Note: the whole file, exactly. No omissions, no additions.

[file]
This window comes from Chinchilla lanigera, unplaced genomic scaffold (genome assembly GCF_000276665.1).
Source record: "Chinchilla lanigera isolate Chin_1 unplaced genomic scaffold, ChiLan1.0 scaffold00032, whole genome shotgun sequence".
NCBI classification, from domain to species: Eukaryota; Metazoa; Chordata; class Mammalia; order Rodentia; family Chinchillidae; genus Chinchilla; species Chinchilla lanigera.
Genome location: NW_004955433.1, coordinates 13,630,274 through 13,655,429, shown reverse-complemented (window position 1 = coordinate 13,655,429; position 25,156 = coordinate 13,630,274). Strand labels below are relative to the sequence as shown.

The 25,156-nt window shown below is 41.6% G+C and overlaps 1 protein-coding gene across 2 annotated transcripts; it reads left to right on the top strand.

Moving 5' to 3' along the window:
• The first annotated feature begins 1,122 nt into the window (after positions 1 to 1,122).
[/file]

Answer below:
This window comes from Chinchilla lanigera, unplaced genomic scaffold (genome assembly GCF_000276665.1).
Source record: "Chinchilla lanigera isolate Chin_1 unplaced genomic scaffold, ChiLan1.0 scaffold00032, whole genome shotgun sequence".
NCBI classification, from domain to species: Eukaryota; Metazoa; Chordata; class Mammalia; order Rodentia; family Chinchillidae; genus Chinchilla; species Chinchilla lanigera.
Genome location: NW_004955433.1, coordinates 13,630,274 through 13,655,429, shown reverse-complemented (window position 1 = coordinate 13,655,429; position 25,156 = coordinate 13,630,274). Strand labels below are relative to the sequence as shown.

The 25,156-nt window shown below is 41.6% G+C and overlaps 1 protein-coding gene across 2 annotated transcripts; it reads left to right on the top strand.

Moving 5' to 3' along the window:
• The first annotated feature begins 1,122 nt into the window (after positions 1 to 1,122).